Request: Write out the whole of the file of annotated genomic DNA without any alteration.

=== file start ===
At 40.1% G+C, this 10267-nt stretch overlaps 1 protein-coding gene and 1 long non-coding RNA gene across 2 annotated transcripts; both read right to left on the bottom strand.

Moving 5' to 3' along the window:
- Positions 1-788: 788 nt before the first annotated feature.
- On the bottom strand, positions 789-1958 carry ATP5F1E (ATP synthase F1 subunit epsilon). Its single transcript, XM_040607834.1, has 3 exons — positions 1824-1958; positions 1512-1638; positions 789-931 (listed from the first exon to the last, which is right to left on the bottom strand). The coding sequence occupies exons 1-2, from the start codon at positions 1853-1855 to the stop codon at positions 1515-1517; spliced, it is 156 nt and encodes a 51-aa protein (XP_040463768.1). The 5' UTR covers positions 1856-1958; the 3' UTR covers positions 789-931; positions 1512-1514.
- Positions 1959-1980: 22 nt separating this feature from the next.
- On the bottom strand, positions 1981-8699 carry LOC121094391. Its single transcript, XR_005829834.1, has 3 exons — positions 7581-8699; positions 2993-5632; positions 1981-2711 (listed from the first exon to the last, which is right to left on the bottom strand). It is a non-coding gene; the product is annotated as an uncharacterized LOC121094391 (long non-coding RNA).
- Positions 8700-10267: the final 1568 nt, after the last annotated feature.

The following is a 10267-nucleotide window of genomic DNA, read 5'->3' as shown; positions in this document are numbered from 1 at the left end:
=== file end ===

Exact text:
At 40.1% G+C, this 10267-nt stretch overlaps 1 protein-coding gene and 1 long non-coding RNA gene across 2 annotated transcripts; both read right to left on the bottom strand.

Moving 5' to 3' along the window:
- Positions 1-788: 788 nt before the first annotated feature.
- On the bottom strand, positions 789-1958 carry ATP5F1E (ATP synthase F1 subunit epsilon). Its single transcript, XM_040607834.1, has 3 exons — positions 1824-1958; positions 1512-1638; positions 789-931 (listed from the first exon to the last, which is right to left on the bottom strand). The coding sequence occupies exons 1-2, from the start codon at positions 1853-1855 to the stop codon at positions 1515-1517; spliced, it is 156 nt and encodes a 51-aa protein (XP_040463768.1). The 5' UTR covers positions 1856-1958; the 3' UTR covers positions 789-931; positions 1512-1514.
- Positions 1959-1980: 22 nt separating this feature from the next.
- On the bottom strand, positions 1981-8699 carry LOC121094391. Its single transcript, XR_005829834.1, has 3 exons — positions 7581-8699; positions 2993-5632; positions 1981-2711 (listed from the first exon to the last, which is right to left on the bottom strand). It is a non-coding gene; the product is annotated as an uncharacterized LOC121094391 (long non-coding RNA).
- Positions 8700-10267: the final 1568 nt, after the last annotated feature.

The following is a 10267-nucleotide window of genomic DNA, read 5'->3' as shown; positions in this document are numbered from 1 at the left end: